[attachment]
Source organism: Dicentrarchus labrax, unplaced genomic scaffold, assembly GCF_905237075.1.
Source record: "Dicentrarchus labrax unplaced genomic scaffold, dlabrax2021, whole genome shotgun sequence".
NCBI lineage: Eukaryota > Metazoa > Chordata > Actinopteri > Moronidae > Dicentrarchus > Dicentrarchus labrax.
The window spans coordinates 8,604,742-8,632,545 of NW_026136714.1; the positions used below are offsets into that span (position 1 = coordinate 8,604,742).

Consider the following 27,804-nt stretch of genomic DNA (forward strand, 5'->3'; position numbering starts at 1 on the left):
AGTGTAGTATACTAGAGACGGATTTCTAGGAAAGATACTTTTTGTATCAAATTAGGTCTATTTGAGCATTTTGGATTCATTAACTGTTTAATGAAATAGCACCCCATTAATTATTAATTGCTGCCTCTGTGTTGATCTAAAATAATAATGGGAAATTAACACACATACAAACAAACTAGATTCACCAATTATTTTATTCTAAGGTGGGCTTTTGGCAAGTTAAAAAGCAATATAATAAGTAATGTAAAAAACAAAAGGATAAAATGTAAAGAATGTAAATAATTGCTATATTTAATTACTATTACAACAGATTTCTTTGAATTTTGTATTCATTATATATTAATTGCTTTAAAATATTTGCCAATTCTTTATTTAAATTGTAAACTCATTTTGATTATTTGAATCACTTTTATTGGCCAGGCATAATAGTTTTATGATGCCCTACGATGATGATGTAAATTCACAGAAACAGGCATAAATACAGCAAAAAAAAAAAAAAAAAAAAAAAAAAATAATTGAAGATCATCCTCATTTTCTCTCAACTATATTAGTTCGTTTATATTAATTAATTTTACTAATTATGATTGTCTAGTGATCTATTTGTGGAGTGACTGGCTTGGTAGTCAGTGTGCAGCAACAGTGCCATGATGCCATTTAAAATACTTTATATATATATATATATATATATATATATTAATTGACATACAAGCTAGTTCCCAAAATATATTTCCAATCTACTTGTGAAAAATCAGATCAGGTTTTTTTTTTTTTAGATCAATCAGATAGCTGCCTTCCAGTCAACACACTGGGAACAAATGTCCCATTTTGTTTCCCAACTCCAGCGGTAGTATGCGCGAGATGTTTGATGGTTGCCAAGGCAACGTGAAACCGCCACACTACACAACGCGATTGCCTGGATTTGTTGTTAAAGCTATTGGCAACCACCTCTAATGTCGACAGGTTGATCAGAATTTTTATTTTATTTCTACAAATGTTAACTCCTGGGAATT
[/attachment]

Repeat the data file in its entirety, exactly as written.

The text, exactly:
Source organism: Dicentrarchus labrax, unplaced genomic scaffold, assembly GCF_905237075.1.
Source record: "Dicentrarchus labrax unplaced genomic scaffold, dlabrax2021, whole genome shotgun sequence".
NCBI lineage: Eukaryota > Metazoa > Chordata > Actinopteri > Moronidae > Dicentrarchus > Dicentrarchus labrax.
The window spans coordinates 8,604,742-8,632,545 of NW_026136714.1; the positions used below are offsets into that span (position 1 = coordinate 8,604,742).

Consider the following 27,804-nt stretch of genomic DNA (forward strand, 5'->3'; position numbering starts at 1 on the left):
AGTGTAGTATACTAGAGACGGATTTCTAGGAAAGATACTTTTTGTATCAAATTAGGTCTATTTGAGCATTTTGGATTCATTAACTGTTTAATGAAATAGCACCCCATTAATTATTAATTGCTGCCTCTGTGTTGATCTAAAATAATAATGGGAAATTAACACACATACAAACAAACTAGATTCACCAATTATTTTATTCTAAGGTGGGCTTTTGGCAAGTTAAAAAGCAATATAATAAGTAATGTAAAAAACAAAAGGATAAAATGTAAAGAATGTAAATAATTGCTATATTTAATTACTATTACAACAGATTTCTTTGAATTTTGTATTCATTATATATTAATTGCTTTAAAATATTTGCCAATTCTTTATTTAAATTGTAAACTCATTTTGATTATTTGAATCACTTTTATTGGCCAGGCATAATAGTTTTATGATGCCCTACGATGATGATGTAAATTCACAGAAACAGGCATAAATACAGCAAAAAAAAAAAAAAAAAAAAAAAAAAATAATTGAAGATCATCCTCATTTTCTCTCAACTATATTAGTTCGTTTATATTAATTAATTTTACTAATTATGATTGTCTAGTGATCTATTTGTGGAGTGACTGGCTTGGTAGTCAGTGTGCAGCAACAGTGCCATGATGCCATTTAAAATACTTTATATATATATATATATATATATATATATTAATTGACATACAAGCTAGTTCCCAAAATATATTTCCAATCTACTTGTGAAAAATCAGATCAGGTTTTTTTTTTTTTAGATCAATCAGATAGCTGCCTTCCAGTCAACACACTGGGAACAAATGTCCCATTTTGTTTCCCAACTCCAGCGGTAGTATGCGCGAGATGTTTGATGGTTGCCAAGGCAACGTGAAACCGCCACACTACACAACGCGATTGCCTGGATTTGTTGTTAAAGCTATTGGCAACCACCTCTAATGTCGACAGGTTGATCAGAATTTTTATTTTATTTCTACAAATGTTAACTCCTGGGAATT